Why We are Here
Asylum seekers and refugees transiting through or living temporarily in Indonesia come from all over the world. Continuing persecution and escalating violence in countries of origin, as well as a limited number of countries offering a durable solution, has seen a steady increase in the number of asylum seekers and refugees in Indonesia. In May 2015, UNHCR reported that 13,138 people are currently registered asylum seekers and refugees in Indonesia. This is an increase of 4,000 people since September 2014 and does not include the influx of Rohingya refugees(approximately 2,000) who arrived during May 2015.
Over the past decade, Indonesia has become a key transit point for asylum seekers attempting to travel to Australia by boat, however, over the last few years this avenue has become closed by the Australian government, so the numbers in Indonesia will continue to increase.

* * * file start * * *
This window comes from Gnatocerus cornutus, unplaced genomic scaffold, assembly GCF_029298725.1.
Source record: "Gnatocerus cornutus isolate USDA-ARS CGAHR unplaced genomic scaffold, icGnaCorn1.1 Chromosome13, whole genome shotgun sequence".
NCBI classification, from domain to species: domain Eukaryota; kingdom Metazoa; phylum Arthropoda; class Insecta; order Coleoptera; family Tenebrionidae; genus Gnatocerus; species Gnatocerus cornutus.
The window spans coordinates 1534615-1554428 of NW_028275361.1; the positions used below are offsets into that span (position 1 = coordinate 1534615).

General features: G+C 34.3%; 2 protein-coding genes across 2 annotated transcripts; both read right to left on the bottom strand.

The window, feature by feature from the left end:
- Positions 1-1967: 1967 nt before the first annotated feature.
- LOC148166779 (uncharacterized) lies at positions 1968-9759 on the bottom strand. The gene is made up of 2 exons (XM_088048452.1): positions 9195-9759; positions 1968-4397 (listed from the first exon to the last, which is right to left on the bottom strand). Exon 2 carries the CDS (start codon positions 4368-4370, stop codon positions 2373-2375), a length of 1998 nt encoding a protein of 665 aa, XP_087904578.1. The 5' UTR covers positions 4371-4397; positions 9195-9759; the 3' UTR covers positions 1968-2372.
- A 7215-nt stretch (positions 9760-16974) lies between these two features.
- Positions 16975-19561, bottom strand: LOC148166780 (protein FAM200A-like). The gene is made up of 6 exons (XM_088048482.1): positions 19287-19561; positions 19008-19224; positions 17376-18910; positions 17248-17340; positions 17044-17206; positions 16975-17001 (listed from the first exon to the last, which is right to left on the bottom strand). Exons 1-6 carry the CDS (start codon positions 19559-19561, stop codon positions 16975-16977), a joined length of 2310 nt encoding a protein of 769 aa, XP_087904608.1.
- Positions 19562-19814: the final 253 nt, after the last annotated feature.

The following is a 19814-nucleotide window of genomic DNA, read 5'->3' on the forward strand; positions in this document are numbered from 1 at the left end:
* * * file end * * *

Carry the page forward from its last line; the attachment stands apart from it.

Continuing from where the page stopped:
Asylum seekers and refugees lack access to basic human rights such as education, healthcare, right to work, and many also lack access to adequate standard of living i.e. food, water, housing. 35% stay in Indonesia’s 13 Immigration Detention Centers or Rudenim which are generally of a poor standard.
There is no adequate domestic legal framework protecting asylum seekers and refugees, as Indonesia is non-signatory country of United Nations Convention Relating to the Status of Refugees 1951. There are limited protection and support services provided by UNHCR, International Organization on Migration and other international NGOs that operate in Indonesia.
Due to this state of affairs, a national network on refugee and asylum seeker advocacy was established at the end of 2011; SUAKA -the Indonesian Civil Society Network for Refugee Protection.
According to preliminary finding of Komisi Nasional Hak Asasi Manusia (Komnas HAM)’s research on detention which limitary published.